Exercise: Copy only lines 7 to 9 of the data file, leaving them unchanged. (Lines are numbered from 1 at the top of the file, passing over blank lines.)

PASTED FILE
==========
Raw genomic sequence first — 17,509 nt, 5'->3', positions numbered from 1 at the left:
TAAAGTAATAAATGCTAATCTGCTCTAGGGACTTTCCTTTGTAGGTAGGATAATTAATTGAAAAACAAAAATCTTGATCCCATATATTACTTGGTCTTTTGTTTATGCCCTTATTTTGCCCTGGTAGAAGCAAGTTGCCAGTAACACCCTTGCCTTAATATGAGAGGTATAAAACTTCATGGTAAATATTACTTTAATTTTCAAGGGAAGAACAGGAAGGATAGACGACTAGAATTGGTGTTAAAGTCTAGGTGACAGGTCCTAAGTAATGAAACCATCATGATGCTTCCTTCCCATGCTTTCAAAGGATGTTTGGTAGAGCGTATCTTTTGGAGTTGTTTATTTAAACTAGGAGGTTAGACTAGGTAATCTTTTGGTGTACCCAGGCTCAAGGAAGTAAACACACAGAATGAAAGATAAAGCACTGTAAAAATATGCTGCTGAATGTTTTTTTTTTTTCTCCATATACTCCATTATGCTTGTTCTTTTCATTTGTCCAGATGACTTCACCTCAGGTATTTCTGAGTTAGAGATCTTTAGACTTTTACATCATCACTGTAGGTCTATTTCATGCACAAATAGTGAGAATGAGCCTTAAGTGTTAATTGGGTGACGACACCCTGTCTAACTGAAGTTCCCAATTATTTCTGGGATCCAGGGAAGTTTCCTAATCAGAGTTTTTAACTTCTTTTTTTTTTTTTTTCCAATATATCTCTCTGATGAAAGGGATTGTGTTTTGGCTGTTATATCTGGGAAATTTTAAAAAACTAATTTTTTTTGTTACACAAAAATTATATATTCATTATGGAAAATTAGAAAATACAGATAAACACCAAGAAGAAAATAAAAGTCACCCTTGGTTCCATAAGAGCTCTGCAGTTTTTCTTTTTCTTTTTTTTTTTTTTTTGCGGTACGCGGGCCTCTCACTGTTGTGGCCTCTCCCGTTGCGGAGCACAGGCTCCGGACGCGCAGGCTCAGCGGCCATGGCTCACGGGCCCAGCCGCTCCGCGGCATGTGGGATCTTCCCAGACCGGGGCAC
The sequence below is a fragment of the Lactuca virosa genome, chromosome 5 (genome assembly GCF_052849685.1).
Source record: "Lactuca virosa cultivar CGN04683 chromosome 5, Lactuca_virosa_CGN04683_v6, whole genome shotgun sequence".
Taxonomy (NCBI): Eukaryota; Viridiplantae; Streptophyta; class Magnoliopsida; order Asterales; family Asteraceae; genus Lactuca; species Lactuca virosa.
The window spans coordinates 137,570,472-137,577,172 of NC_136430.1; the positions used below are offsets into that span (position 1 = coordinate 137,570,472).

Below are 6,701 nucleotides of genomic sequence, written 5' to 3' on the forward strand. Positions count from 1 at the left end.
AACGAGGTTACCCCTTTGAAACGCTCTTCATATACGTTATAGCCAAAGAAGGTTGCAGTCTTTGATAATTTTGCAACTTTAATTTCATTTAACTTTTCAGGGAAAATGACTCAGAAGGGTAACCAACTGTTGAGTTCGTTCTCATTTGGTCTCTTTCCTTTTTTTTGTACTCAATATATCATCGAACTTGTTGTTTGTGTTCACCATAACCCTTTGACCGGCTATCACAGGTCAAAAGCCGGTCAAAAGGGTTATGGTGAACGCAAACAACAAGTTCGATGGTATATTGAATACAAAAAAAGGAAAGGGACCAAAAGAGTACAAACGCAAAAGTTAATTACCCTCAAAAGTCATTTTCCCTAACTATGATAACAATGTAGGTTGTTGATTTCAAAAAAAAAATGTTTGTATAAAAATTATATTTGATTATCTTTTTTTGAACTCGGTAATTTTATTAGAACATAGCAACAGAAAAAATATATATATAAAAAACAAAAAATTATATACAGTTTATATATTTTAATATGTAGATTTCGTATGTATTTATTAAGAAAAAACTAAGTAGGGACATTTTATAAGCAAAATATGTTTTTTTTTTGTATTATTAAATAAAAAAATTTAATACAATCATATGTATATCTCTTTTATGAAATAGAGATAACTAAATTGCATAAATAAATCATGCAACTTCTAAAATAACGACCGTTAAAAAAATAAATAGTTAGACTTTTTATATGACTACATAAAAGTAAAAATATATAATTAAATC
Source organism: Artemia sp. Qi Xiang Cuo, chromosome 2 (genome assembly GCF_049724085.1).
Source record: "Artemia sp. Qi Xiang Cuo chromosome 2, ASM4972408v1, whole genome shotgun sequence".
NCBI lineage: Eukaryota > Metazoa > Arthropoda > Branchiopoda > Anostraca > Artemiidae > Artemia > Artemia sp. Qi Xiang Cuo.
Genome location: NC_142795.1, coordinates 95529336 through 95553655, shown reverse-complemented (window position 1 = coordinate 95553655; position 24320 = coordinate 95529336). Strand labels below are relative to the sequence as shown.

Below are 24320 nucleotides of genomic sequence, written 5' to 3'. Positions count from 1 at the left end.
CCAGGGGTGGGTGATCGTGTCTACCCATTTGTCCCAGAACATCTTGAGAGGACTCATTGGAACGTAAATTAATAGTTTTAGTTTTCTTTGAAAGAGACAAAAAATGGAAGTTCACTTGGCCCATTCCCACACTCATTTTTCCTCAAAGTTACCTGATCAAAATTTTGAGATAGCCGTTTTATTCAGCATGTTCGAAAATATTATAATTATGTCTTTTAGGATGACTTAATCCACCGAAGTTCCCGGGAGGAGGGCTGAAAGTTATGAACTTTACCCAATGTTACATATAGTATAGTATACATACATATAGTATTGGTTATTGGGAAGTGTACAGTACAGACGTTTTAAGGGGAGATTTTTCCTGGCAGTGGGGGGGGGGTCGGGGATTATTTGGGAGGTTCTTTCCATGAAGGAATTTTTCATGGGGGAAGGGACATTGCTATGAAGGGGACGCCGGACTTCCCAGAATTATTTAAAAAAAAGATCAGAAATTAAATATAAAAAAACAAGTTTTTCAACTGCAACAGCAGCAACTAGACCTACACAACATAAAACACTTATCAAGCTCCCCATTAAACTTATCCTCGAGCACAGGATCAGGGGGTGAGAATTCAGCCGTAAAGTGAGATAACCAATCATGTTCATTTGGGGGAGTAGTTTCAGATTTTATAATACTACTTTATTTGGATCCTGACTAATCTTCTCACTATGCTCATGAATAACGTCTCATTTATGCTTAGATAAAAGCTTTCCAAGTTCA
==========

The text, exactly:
Below are 6,701 nucleotides of genomic sequence, written 5' to 3' on the forward strand. Positions count from 1 at the left end.
AACGAGGTTACCCCTTTGAAACGCTCTTCATATACGTTATAGCCAAAGAAGGTTGCAGTCTTTGATAATTTTGCAACTTTAATTTCATTTAACTTTTCAGGGAAAATGACTCAGAAGGGTAACCAACTGTTGAGTTCGTTCTCATTTGGTCTCTTTCCTTTTTTTTGTACTCAATATATCATCGAACTTGTTGTTTGTGTTCACCATAACCCTTTGACCGGCTATCACAGGTCAAAAGCCGGTCAAAAGGGTTATGGTGAACGCAAACAACAAGTTCGATGGTATATTGAATACAAAAAAAGGAAAGGGACCAAAAGAGTACAAACGCAAAAGTTAATTACCCTCAAAAGTCATTTTCCCTAACTATGATAACAATGTAGGTTGTTGATTTCAAAAAAAAAATGTTTGTATAAAAATTATATTTGATTATCTTTTTTTGAACTCGGTAATTTTATTAGAACATAGCAACAGAAAAAATATATATATAAAAAACAAAAAATTATATACAGTTTATATATTTTAATATGTAGATTTCGTATGTATTTATTAAGAAAAAACTAAGTAGGGACATTTTATAAGCAAAATATGTTTTTTTTTTGTATTATTAAATAAAAAAATTTAATACAATCATATGTATATCTCTTTTATGAAATAGAGATAACTAAATTGCATAAATAAATCATGCAACTTCTAAAATAACGACCGTTAAAAAAATAAATAGTTAGACTTTTTATATGACTACATAAAAGTAAAAATATATAATTAAATC
Source organism: Artemia sp. Qi Xiang Cuo, chromosome 2 (genome assembly GCF_049724085.1).